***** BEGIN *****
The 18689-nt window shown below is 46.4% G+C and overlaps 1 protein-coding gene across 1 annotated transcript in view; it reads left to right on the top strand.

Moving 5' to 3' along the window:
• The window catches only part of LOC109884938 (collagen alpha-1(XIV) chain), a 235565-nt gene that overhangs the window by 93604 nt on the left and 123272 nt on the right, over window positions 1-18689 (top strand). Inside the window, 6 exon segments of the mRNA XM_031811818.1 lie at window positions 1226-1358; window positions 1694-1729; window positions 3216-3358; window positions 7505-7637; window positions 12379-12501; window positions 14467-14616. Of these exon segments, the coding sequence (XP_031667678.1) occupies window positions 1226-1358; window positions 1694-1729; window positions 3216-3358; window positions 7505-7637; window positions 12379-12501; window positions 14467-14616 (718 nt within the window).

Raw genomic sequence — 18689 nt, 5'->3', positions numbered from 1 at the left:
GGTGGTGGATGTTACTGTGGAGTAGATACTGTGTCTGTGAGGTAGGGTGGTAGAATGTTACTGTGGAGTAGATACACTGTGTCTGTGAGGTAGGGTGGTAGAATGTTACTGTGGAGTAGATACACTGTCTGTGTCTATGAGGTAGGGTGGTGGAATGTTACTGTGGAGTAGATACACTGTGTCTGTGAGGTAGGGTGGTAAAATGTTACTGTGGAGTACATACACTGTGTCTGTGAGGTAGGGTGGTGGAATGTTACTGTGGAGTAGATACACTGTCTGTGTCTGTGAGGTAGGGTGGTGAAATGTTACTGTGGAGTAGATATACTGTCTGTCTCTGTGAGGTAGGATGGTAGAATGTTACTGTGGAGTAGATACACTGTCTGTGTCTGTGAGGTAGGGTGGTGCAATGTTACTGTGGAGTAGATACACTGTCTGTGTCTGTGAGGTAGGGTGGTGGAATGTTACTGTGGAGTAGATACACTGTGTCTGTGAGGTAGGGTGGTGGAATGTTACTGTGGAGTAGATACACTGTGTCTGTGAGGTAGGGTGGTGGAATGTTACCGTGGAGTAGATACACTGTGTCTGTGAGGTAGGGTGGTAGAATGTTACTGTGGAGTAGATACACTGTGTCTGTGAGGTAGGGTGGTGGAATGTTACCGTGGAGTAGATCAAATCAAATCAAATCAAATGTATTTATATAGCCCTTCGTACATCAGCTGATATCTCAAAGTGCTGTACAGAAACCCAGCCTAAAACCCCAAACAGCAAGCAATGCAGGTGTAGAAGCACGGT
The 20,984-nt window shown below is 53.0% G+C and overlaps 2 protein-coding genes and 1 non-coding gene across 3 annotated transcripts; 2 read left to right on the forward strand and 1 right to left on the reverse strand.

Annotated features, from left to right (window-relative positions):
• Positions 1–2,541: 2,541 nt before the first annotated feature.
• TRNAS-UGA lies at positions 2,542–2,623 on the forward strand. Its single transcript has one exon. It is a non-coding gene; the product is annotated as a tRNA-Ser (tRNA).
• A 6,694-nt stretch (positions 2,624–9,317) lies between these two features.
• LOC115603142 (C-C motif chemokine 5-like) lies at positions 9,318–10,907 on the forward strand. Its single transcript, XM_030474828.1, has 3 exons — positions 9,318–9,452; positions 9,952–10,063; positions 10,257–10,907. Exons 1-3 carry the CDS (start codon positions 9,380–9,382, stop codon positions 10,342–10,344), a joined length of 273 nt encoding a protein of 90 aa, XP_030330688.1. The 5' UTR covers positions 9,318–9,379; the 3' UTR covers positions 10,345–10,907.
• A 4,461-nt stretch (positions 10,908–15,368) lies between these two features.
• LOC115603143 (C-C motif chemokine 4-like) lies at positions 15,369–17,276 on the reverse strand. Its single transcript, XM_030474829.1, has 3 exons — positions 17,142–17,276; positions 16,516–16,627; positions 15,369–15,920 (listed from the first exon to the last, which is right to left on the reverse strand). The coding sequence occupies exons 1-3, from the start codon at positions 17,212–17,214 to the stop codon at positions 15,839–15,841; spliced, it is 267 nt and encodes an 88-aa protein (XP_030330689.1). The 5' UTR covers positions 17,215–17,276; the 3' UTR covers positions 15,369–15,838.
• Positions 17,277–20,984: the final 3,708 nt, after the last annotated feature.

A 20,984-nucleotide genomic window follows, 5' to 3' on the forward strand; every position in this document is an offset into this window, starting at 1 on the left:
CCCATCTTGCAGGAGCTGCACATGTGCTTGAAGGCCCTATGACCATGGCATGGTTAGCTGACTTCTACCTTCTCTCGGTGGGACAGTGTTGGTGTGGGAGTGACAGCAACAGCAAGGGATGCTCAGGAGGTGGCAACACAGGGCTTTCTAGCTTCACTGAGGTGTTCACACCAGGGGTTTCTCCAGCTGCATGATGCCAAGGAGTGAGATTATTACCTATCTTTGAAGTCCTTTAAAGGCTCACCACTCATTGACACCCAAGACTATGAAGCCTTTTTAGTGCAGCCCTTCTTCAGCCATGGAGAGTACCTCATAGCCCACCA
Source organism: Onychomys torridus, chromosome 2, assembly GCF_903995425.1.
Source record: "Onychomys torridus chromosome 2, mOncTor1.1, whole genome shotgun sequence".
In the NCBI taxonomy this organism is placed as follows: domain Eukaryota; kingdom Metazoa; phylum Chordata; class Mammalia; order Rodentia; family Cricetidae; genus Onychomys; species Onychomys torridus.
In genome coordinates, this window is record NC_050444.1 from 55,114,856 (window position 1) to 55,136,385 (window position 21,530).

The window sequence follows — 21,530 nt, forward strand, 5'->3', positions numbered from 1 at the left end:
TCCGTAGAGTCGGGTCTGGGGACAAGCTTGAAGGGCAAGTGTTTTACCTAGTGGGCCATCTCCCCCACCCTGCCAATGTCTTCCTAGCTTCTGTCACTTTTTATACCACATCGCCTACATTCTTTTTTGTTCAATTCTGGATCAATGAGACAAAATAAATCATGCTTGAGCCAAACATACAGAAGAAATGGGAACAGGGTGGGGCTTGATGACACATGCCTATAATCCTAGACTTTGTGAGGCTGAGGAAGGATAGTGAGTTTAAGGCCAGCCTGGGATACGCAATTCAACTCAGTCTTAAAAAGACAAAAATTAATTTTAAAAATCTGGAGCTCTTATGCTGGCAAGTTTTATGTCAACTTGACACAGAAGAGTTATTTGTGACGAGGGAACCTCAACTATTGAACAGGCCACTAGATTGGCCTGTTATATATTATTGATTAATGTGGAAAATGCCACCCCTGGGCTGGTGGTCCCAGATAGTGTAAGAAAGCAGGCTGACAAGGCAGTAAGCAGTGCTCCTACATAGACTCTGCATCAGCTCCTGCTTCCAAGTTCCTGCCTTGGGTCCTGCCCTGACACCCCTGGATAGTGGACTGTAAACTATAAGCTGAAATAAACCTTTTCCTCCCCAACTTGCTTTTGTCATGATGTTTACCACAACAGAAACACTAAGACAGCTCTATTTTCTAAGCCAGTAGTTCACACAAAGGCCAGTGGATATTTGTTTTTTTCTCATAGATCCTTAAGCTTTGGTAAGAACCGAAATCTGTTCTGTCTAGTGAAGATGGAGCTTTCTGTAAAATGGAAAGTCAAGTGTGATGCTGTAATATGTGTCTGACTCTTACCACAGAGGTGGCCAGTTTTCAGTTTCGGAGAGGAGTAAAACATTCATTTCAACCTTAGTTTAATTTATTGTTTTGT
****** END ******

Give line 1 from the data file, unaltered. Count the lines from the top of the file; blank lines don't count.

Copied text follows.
The 18689-nt window shown below is 46.4% G+C and overlaps 1 protein-coding gene across 1 annotated transcript in view; it reads left to right on the top strand.